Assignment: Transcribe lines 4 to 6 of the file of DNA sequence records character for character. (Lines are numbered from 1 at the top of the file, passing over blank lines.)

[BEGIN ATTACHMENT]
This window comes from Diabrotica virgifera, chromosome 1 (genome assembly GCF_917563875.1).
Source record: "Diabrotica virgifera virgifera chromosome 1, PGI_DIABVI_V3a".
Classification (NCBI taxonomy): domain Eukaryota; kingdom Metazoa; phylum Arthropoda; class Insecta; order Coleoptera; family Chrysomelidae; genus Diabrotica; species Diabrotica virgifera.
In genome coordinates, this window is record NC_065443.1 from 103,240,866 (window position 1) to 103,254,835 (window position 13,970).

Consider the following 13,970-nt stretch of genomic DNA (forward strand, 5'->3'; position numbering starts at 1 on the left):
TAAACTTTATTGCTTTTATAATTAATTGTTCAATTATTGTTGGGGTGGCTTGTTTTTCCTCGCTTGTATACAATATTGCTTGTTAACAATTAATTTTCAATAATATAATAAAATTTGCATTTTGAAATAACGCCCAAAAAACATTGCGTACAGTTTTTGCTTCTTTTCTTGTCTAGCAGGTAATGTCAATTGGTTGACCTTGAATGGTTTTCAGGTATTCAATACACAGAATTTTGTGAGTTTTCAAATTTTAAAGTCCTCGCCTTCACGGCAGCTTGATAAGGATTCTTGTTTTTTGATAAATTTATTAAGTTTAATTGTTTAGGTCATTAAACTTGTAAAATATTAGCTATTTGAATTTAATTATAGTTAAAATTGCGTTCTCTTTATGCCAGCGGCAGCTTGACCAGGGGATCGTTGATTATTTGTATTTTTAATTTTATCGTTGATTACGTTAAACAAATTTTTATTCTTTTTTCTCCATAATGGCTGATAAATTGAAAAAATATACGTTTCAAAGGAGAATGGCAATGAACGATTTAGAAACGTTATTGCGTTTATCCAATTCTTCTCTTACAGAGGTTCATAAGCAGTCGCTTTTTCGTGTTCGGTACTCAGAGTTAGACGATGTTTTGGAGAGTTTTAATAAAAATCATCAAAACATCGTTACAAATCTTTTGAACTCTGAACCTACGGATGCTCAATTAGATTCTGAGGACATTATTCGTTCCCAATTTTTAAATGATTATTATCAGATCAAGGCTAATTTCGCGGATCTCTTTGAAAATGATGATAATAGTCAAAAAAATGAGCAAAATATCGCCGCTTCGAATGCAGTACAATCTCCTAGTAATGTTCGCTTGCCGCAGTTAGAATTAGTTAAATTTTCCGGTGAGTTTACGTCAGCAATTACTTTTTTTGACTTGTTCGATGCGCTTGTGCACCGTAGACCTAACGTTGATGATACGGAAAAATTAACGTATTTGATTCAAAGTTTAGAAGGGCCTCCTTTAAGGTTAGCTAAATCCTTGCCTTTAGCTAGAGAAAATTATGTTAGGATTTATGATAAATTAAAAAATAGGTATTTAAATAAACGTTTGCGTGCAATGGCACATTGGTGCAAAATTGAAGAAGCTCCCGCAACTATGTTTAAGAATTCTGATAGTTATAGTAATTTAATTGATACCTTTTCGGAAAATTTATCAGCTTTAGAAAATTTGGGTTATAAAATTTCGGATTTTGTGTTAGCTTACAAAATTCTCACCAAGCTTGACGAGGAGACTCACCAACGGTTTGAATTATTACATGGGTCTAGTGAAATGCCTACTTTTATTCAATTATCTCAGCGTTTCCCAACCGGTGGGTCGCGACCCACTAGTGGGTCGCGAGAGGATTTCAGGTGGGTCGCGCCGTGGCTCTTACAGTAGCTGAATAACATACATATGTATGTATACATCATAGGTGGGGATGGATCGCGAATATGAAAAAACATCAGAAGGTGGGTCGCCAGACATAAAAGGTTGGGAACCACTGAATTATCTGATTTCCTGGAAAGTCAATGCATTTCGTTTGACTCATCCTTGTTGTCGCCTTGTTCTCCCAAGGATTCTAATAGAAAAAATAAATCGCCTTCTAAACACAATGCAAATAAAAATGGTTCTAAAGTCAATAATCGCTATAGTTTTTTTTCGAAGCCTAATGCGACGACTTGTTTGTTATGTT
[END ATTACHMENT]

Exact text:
In genome coordinates, this window is record NC_065443.1 from 103,240,866 (window position 1) to 103,254,835 (window position 13,970).

Consider the following 13,970-nt stretch of genomic DNA (forward strand, 5'->3'; position numbering starts at 1 on the left):
TAAACTTTATTGCTTTTATAATTAATTGTTCAATTATTGTTGGGGTGGCTTGTTTTTCCTCGCTTGTATACAATATTGCTTGTTAACAATTAATTTTCAATAATATAATAAAATTTGCATTTTGAAATAACGCCCAAAAAACATTGCGTACAGTTTTTGCTTCTTTTCTTGTCTAGCAGGTAATGTCAATTGGTTGACCTTGAATGGTTTTCAGGTATTCAATACACAGAATTTTGTGAGTTTTCAAATTTTAAAGTCCTCGCCTTCACGGCAGCTTGATAAGGATTCTTGTTTTTTGATAAATTTATTAAGTTTAATTGTTTAGGTCATTAAACTTGTAAAATATTAGCTATTTGAATTTAATTATAGTTAAAATTGCGTTCTCTTTATGCCAGCGGCAGCTTGACCAGGGGATCGTTGATTATTTGTATTTTTAATTTTATCGTTGATTACGTTAAACAAATTTTTATTCTTTTTTCTCCATAATGGCTGATAAATTGAAAAAATATACGTTTCAAAGGAGAATGGCAATGAACGATTTAGAAACGTTATTGCGTTTATCCAATTCTTCTCTTACAGAGGTTCATAAGCAGTCGCTTTTTCGTGTTCGGTACTCAGAGTTAGACGATGTTTTGGAGAGTTTTAATAAAAATCATCAAAACATCGTTACAAATCTTTTGAACTCTGAACCTACGGATGCTCAATTAGATTCTGAGGACATTATTCGTTCCCAATTTTTAAATGATTATTATCAGATCAAGGCTAATTTCGCGGATCTCTTTGAAAATGATGATAATAGTCAAAAAAATGAGCAAAATATCGCCGCTTCGAATGCAGTACAATCTCCTAGTAATGTTCGCTTGCCGCAGTTAGAATTAGTTAAATTTTCCGGTGAGTTTACGTCAGCAATTACTTTTTTTGACTTGTTCGATGCGCTTGTGCACCGTAGACCTAACGTTGATGATACGGAAAAATTAACGTATTTGATTCAAAGTTTAGAAGGGCCTCCTTTAAGGTTAGCTAAATCCTTGCCTTTAGCTAGAGAAAATTATGTTAGGATTTATGATAAATTAAAAAATAGGTATTTAAATAAACGTTTGCGTGCAATGGCACATTGGTGCAAAATTGAAGAAGCTCCCGCAACTATGTTTAAGAATTCTGATAGTTATAGTAATTTAATTGATACCTTTTCGGAAAATTTATCAGCTTTAGAAAATTTGGGTTATAAAATTTCGGATTTTGTGTTAGCTTACAAAATTCTCACCAAGCTTGACGAGGAGACTCACCAACGGTTTGAATTATTACATGGGTCTAGTGAAATGCCTACTTTTATTCAATTATCTCAGCGTTTCCCAACCGGTGGGTCGCGACCCACTAGTGGGTCGCGAGAGGATTTCAGGTGGGTCGCGCCGTGGCTCTTACAGTAGCTGAATAACATACATATGTATGTATACATCATAGGTGGGGATGGATCGCGAATATGAAAAAACATCAGAAGGTGGGTCGCCAGACATAAAAGGTTGGGAACCACTGAATTATCTGATTTCCTGGAAAGTCAATGCATTTCGTTTGACTCATCCTTGTTGTCGCCTTGTTCTCCCAAGGATTCTAATAGAAAAAATAAATCGCCTTCTAAACACAATGCAAATAAAAATGGTTCTAAAGTCAATAATCGCTATAGTTTTTTTTCGAAGCCTAATGCGACGACTTGTTTGTTATGTT